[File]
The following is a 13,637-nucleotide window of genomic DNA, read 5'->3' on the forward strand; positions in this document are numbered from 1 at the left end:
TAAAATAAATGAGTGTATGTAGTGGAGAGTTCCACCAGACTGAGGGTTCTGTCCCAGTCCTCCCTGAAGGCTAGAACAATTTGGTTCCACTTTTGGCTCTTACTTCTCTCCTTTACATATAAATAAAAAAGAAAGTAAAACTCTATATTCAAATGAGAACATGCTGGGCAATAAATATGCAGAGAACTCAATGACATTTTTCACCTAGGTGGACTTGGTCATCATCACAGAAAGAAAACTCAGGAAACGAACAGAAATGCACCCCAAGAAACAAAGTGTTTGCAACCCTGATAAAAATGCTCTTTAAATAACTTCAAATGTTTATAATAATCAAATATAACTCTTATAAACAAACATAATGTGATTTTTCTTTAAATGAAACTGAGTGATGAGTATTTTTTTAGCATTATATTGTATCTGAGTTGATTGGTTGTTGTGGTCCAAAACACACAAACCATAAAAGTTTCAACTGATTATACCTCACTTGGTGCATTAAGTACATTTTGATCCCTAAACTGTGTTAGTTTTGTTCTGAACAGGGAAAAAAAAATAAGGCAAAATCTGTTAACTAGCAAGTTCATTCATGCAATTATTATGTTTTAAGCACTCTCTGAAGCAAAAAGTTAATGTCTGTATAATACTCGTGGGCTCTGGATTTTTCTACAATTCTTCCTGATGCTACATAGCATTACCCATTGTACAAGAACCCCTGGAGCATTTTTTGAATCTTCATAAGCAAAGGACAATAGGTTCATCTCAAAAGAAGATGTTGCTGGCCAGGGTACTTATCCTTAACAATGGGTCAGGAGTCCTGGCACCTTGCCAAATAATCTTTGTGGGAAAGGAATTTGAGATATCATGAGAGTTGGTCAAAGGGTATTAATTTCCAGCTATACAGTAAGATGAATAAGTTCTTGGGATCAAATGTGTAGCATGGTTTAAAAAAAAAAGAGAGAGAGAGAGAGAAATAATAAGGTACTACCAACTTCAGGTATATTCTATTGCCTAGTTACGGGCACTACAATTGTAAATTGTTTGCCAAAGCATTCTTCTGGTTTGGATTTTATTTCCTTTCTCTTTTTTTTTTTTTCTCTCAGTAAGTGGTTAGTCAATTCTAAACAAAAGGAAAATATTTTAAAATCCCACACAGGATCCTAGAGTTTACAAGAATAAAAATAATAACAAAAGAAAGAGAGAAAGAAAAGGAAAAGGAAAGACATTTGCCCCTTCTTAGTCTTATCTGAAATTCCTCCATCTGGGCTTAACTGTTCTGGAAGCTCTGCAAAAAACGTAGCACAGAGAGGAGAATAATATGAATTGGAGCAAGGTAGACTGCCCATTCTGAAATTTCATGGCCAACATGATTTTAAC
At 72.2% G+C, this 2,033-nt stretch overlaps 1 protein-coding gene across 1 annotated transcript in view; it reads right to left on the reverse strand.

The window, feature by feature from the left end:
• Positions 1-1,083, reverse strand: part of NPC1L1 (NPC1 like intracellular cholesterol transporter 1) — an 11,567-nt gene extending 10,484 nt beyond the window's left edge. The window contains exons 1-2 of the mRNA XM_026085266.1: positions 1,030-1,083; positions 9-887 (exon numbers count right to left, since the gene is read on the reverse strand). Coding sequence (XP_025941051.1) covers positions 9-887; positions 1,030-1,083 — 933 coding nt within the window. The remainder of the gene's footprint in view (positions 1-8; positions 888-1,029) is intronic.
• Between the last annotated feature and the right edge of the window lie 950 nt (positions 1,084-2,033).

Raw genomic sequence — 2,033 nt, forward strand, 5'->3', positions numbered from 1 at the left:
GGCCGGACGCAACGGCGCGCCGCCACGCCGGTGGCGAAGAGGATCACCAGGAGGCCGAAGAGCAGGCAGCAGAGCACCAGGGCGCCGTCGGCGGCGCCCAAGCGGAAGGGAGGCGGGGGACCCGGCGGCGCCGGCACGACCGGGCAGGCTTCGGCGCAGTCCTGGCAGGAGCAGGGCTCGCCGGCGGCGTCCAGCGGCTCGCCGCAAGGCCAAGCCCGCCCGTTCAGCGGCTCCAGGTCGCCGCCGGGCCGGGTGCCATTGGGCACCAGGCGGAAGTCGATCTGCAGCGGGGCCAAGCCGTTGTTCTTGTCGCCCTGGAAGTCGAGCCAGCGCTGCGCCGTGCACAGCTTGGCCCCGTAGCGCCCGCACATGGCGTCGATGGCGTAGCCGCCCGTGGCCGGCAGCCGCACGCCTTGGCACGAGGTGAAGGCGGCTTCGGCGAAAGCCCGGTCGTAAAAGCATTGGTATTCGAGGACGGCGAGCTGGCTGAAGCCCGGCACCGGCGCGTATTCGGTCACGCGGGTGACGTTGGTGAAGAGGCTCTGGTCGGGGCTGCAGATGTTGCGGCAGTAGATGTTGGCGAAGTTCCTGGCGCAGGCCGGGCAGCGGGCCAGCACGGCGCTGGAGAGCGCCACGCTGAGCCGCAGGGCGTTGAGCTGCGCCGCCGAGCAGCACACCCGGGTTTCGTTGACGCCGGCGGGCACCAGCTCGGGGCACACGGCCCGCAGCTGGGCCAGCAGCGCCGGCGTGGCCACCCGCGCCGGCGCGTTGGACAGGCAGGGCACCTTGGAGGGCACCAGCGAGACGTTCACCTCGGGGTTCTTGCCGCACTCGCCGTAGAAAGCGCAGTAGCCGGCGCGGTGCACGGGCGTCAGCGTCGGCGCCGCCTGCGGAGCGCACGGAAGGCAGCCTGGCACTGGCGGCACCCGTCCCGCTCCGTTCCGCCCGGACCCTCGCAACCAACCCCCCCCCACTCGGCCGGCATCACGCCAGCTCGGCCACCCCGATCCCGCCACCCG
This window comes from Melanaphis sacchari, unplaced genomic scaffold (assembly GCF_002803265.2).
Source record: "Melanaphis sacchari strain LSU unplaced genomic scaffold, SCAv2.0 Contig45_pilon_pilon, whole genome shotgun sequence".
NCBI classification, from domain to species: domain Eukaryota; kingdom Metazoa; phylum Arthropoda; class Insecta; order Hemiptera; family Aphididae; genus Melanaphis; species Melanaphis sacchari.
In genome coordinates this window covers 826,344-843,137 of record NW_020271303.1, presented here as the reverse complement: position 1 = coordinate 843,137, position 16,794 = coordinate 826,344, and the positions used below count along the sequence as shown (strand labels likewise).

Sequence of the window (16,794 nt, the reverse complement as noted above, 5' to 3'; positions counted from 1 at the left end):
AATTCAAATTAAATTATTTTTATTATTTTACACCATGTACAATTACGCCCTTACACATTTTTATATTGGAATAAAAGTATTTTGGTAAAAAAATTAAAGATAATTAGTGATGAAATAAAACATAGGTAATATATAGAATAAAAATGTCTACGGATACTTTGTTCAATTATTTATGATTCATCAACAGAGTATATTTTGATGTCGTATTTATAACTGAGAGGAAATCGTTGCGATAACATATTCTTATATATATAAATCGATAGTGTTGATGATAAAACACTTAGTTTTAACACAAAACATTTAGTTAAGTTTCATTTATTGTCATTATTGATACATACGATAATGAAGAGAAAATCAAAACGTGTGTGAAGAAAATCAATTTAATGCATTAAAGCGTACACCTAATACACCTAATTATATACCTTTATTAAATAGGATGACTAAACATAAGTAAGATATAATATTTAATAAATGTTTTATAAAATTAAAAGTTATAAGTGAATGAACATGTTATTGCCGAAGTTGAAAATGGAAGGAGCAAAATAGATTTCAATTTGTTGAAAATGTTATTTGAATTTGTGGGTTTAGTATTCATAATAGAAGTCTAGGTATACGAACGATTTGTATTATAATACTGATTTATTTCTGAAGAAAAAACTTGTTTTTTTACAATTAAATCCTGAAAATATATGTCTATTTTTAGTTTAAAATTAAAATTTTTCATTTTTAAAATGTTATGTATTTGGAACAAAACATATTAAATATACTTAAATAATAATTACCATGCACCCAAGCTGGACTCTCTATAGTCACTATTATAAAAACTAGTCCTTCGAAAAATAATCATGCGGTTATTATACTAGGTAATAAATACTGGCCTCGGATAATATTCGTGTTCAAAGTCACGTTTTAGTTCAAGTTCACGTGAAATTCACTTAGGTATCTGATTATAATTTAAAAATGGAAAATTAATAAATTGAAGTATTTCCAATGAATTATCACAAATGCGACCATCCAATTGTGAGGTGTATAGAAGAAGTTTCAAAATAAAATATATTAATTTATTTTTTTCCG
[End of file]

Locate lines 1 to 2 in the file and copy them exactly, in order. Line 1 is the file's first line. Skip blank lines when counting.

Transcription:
The following is a 13,637-nucleotide window of genomic DNA, read 5'->3' on the forward strand; positions in this document are numbered from 1 at the left end:
TAAAATAAATGAGTGTATGTAGTGGAGAGTTCCACCAGACTGAGGGTTCTGTCCCAGTCCTCCCTGAAGGCTAGAACAATTTGGTTCCACTTTTGGCTCTTACTTCTCTCCTTTACATATAAATAAAAAAGAAAGTAAAACTCTATATTCAAATGAGAACATGCTGGGCAATAAATATGCAGAGAACTCAATGACATTTTTCACCTAGGTGGACTTGGTCATCATCACAGAAAGAAAACTCAGGAAACGAACAGAAATGCACCCCAAGAAACAAAGTGTTTGCAACCCTGATAAAAATGCTCTTTAAATAACTTCAAATGTTTATAATAATCAAATATAACTCTTATAAACAAACATAATGTGATTTTTCTTTAAATGAAACTGAGTGATGAGTATTTTTTTAGCATTATATTGTATCTGAGTTGATTGGTTGTTGTGGTCCAAAACACACAAACCATAAAAGTTTCAACTGATTATACCTCACTTGGTGCATTAAGTACATTTTGATCCCTAAACTGTGTTAGTTTTGTTCTGAACAGGGAAAAAAAAATAAGGCAAAATCTGTTAACTAGCAAGTTCATTCATGCAATTATTATGTTTTAAGCACTCTCTGAAGCAAAAAGTTAATGTCTGTATAATACTCGTGGGCTCTGGATTTTTCTACAATTCTTCCTGATGCTACATAGCATTACCCATTGTACAAGAACCCCTGGAGCATTTTTTGAATCTTCATAAGCAAAGGACAATAGGTTCATCTCAAAAGAAGATGTTGCTGGCCAGGGTACTTATCCTTAACAATGGGTCAGGAGTCCTGGCACCTTGCCAAATAATCTTTGTGGGAAAGGAATTTGAGATATCATGAGAGTTGGTCAAAGGGTATTAATTTCCAGCTATACAGTAAGATGAATAAGTTCTTGGGATCAAATGTGTAGCATGGTTTAAAAAAAAAAGAGAGAGAGAGAGAGAAATAATAAGGTACTACCAACTTCAGGTATATTCTATTGCCTAGTTACGGGCACTACAATTGTAAATTGTTTGCCAAAGCATTCTTCTGGTTTGGATTTTATTTCCTTTCTCTTTTTTTTTTTTTCTCTCAGTAAGTGGTTAGTCAATTCTAAACAAAAGGAAAATATTTTAAAATCCCACACAGGATCCTAGAGTTTACAAGAATAAAAATAATAACAAAAGAAAGAGAGAAAGAAAAGGAAAAGGAAAGACATTTGCCCCTTCTTAGTCTTATCTGAAATTCCTCCATCTGGGCTTAACTGTTCTGGAAGCTCTGCAAAAAACGTAGCACAGAGAGGAGAATAATATGAATTGGAGCAAGGTAGACTGCCCATTCTGAAATTTCATGGCCAACATGATTTTAAC